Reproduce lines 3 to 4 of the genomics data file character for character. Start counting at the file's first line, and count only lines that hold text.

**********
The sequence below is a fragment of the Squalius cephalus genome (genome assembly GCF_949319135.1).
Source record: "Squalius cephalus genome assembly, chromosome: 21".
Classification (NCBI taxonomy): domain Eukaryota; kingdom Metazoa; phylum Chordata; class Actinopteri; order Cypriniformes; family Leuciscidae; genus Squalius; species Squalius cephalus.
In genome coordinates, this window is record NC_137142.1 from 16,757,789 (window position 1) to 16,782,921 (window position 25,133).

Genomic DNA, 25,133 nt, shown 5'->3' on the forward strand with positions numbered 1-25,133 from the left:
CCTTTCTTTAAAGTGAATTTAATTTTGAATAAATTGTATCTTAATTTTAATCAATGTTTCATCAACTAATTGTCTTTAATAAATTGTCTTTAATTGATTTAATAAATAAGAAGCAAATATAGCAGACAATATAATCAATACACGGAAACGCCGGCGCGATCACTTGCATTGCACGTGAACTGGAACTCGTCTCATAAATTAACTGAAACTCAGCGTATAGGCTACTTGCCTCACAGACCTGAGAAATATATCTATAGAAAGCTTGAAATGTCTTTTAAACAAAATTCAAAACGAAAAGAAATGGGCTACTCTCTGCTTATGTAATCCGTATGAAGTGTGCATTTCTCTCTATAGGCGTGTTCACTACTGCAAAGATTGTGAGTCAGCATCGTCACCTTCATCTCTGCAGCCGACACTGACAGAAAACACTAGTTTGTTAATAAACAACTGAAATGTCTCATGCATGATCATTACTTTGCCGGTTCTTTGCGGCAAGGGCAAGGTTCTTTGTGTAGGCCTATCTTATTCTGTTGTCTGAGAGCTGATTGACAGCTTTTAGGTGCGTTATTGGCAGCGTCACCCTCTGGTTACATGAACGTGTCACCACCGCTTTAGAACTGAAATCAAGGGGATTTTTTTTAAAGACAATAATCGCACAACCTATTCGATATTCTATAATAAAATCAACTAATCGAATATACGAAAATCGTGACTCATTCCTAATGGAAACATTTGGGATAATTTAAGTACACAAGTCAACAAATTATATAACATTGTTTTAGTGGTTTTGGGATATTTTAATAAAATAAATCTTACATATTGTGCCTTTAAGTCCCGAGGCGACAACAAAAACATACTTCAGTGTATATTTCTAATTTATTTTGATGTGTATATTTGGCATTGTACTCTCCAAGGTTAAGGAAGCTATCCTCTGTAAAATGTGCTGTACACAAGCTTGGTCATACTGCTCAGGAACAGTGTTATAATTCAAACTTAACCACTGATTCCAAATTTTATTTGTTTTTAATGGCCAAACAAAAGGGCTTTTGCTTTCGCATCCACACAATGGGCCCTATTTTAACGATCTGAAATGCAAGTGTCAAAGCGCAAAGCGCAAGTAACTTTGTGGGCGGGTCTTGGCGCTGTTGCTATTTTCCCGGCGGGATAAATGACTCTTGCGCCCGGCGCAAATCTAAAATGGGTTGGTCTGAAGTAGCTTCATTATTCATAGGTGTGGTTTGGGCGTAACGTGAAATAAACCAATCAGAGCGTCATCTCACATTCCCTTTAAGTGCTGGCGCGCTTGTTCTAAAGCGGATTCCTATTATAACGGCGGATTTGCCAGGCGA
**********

Classification (NCBI taxonomy): domain Eukaryota; kingdom Metazoa; phylum Chordata; class Actinopteri; order Cypriniformes; family Leuciscidae; genus Squalius; species Squalius cephalus.
In genome coordinates, this window is record NC_137142.1 from 16,757,789 (window position 1) to 16,782,921 (window position 25,133).